Former Republicans and Democrats form new third U.S. political party | Reuters

  

Category:  News & Politics

Via:  john-russell  •  3 weeks ago  •  31 comments

By:   Tim Reid (Reuters)

Former Republicans and Democrats form new third U.S. political party | Reuters
Dozens of former Republican and Democratic officials announced on Wednesday a new national political third party to appeal to millions of voters they say are dismayed with what they see as America's dysfunctional two-party system.

S E E D E D   C O N T E N T



By Tim Reid4 minute read

LOS ANGELES, July 27 (Reuters) - Dozens of former Republican and Democratic officials announced on Wednesday a new national political third party to appeal to millions of voters they say are dismayed with what they see as America's dysfunctional two-party system.
The new party, called Forward and whose creation was first reported by Reuters, will initially be co-chaired by former Democratic presidential candidate Andrew Yang and Christine Todd Whitman, the former Republican governor of New Jersey. They hope the party will become a viable alternative to the Republican and Democratic parties that dominate U.S. politics, founding members told Reuters.
Party leaders will hold a series of events in two dozen cities this autumn to roll out its platform and attract support. They will host an official launch in Houston on Sept. 24 and the party's first national convention in a major U.S. city next summer.

The new party is being formed by a merger of three political groups that have emerged in recent years as a reaction to America's increasingly polarized and gridlocked political system. The leaders cited a Gallup poll last year showing a record two-thirds of Americans believe a third party is needed.
The merger involves the Renew America Movement, formed in 2021 by dozens of former officials in the Republican administrations

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JohnRussell
Professor Principal
1  seeder  JohnRussell    3 weeks ago

It seems like Andrew Yang will do whatever he can to keep himself semi-relevant. 

 
 
 
Vic Eldred
Professor Principal
1.1  Vic Eldred  replied to  JohnRussell @1    3 weeks ago

To be filed under TRIVIA.

 
 
 
JohnRussell
Professor Principal
2  seeder  JohnRussell    3 weeks ago
The new party is being formed by a merger of three political groups that have emerged in recent years as a reaction to America's increasingly polarized and gridlocked political system. The leaders cited a Gallup poll last year showing a record two-thirds of Americans believe a third party is needed.

The merger involves the Renew America Movement, formed in 2021 by dozens of former officials in the Republican administrations of Ronald Reagan, George H.W. Bush, George W. Bush and Donald Trump; the Forward Party, founded by Yang, who left the Democratic Party in 2021 and became an independent; and the Serve America Movement, a group of Democrats, Republicans and independents whose executive director is former Republican congressman David Jolly.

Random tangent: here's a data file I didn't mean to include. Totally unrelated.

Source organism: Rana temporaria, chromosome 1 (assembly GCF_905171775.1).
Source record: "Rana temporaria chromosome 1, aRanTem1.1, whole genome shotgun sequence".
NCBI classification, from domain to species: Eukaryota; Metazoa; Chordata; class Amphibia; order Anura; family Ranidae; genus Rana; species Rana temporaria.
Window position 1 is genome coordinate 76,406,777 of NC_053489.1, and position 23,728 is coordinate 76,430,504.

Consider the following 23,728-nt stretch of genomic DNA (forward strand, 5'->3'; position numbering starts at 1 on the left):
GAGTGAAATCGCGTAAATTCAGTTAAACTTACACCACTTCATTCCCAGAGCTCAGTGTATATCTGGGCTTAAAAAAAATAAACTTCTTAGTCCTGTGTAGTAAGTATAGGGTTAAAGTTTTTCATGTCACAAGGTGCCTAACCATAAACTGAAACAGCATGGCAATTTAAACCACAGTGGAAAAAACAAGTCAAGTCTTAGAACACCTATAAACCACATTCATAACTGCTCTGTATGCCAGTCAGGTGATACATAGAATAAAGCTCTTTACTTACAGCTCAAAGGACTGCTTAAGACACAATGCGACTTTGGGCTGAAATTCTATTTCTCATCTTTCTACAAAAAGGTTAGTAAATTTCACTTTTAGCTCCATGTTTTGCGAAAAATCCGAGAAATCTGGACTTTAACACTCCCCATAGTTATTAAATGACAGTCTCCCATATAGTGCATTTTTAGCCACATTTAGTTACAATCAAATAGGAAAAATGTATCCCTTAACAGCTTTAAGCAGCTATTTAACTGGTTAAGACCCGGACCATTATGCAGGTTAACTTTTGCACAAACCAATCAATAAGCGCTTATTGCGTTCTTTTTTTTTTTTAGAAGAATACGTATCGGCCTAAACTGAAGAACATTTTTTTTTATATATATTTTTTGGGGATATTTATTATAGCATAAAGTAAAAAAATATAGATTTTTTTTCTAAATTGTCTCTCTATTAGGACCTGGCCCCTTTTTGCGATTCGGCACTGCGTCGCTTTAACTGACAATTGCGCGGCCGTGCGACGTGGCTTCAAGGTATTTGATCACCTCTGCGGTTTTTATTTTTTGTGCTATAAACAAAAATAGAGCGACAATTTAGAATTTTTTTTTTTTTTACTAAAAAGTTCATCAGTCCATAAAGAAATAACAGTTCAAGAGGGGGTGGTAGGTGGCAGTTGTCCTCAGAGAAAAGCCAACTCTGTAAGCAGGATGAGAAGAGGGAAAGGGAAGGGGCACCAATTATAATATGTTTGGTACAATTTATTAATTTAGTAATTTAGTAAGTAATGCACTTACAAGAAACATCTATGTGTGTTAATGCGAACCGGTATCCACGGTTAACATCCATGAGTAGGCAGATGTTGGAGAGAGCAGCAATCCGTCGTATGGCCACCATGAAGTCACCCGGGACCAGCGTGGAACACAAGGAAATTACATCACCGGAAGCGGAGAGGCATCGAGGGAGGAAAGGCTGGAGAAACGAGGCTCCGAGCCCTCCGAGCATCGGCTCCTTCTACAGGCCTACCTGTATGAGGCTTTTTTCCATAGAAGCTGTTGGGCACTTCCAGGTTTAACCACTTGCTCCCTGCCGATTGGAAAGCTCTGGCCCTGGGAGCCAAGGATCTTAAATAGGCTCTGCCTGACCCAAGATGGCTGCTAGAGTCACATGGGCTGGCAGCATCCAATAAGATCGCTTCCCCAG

Two pillars of the new party's platform are to "reinvigorate a fair, flourishing economy" and to "give Americans more choices in elections, more confidence in a government that works, and more say in our future."

The party, which is centrist, has no specific policies yet. It will say at its Thursday launch: "How will we solve the big issues facing America? Not Left. Not Right. Forward."

Historically, third parties have failed to thrive in America's two-party system. Occasionally they can impact a presidential election. Analysts say the Green Party's Ralph Nader siphoned off enough votes from Democratic presidential candidate Al Gore in 2000 to help Republican George W. Bush win the White House.

It is unclear how the new Forward party might impact either party's electoral prospects in such a deeply polarized country. Political analysts are skeptical it can succeed.

Public reaction on Twitter was swift. Many Democrats on the social media platform expressed fear that the new party will siphon more votes away from Democrats, rather than Republicans, and end up helping Republicans in close races.

Forward aims to gain party registration and ballot access in 30 states by the end of 2023 and in all 50 states by late 2024, in time for the 2024 presidential and congressional elections. It aims to field candidates for local races, such as school boards and city councils, in state houses, the U.S. Congress and all the way up to the presidency.

`THE FUNDAMENTALS HAVE CHANGED`

In an interview, Yang said the party will start with a budget of about $5 million. It has donors lined up and a grassroots membership between the three merged groups numbering in the hundreds of thousands.

"We are starting in a very strong financial position. Financial support will not be a problem," Yang said.

Another person involved in the creation of Forward, Miles Taylor - a former Homeland Security official in the Trump administration - said the idea was to give voters "a viable, credible national third party."

Taylor acknowledged that third parties had failed in the past, but said: "The fundamentals have changed. When other third party movements have emerged in the past it’s largely been inside a system where the American people aren’t asking for an alternative. The difference here is we are seeing an historic number of Americans saying they want one."